Addition Worksheets By Specific Topic Area

Below you will find well over 100 free addition worksheets specifically for this skill. We now feature the most complete Kindergarten through Middle School math curriculum available anywhere. You will find our work fun and engaging for your students.

Adding By Number of Digits

Adding With Fixed Numbers

Students find the sum of two - single, double, or triple digit numbers.

This set has students complete sums with a fixed lower placed number. The top numbers randomly changes from single to double digits.


Addition Puzzles

Aligned To Core Grade Levels

Hidden Picture Math Puzzles

An absolutely wonderful way to review addition skills while having fun coloring. Give them a shot!

You will find a mix of math puzzles that include sums at various stages of the problems. Kids really enjoy these for review activities.



All of this work is directly aligned to core math standards.


Grade 1

Grade 2



Primer for Young Learners

Addition Charts

Addition charts will help you get a practice skill to help introduce and review the skill.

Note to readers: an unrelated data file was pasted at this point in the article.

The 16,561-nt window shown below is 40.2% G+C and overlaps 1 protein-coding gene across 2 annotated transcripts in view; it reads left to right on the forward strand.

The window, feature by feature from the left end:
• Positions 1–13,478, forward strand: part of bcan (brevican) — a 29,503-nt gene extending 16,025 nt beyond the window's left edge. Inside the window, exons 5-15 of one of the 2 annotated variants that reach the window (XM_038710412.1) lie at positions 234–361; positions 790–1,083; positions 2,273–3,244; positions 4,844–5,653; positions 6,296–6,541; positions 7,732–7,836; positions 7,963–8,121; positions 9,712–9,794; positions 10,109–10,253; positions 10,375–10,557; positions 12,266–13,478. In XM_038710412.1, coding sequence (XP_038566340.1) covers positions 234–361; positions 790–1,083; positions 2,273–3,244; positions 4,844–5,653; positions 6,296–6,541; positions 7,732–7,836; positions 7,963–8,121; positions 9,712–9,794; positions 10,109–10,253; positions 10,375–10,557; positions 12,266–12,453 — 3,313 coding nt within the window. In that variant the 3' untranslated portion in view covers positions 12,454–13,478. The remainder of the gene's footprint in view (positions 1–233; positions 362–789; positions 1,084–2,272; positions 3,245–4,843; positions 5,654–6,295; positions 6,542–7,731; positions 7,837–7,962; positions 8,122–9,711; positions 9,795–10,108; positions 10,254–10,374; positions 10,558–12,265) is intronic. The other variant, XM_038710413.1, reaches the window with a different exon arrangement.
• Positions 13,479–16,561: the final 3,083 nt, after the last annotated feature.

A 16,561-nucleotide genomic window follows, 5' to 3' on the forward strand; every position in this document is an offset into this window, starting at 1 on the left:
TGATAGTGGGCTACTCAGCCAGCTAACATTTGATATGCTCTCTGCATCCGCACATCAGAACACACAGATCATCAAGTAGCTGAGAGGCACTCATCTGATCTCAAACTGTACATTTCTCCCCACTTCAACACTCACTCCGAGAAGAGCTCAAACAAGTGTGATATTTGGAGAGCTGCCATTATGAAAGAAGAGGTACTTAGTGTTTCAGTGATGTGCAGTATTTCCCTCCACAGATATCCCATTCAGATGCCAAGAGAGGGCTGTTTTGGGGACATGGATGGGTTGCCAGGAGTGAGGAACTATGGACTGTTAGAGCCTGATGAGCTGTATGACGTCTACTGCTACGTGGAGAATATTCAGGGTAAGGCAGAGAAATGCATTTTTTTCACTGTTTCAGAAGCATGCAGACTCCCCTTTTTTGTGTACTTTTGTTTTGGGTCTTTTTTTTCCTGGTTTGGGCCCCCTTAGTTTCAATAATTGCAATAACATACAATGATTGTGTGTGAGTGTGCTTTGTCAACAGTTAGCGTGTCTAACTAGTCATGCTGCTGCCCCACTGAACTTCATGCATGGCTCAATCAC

Great practice charts for students of all age for practice or just review.


Mixed Add/Subtract Skills

Adding Decimals

This set of sheets mixes sums and differences of various ranges of numbers. We also included mixed operations within algebra problems. You can find our entire algebra section here. We work students through a wide range of sums with decimals in this section. We also include negative decimals. You can find our complete decimal section here.


Adding By Range Of Numbers

Adding 3 or more Addends

The sums in this section consist of random numbers of digits set within a range. This set focuses on the sum of three numbers. This is often a difficult task for students. Make sure to provide students with plenty of room to work.



Addition of Negative Numbers

Money and Math Games

This is a very basic pre-algebra skill. Kids add a negative number to a positive number. They also add two negative numbers together. Students work with sums of currency and real life situations. You will also find fun cooperative tic-tac-toe games all based on sums.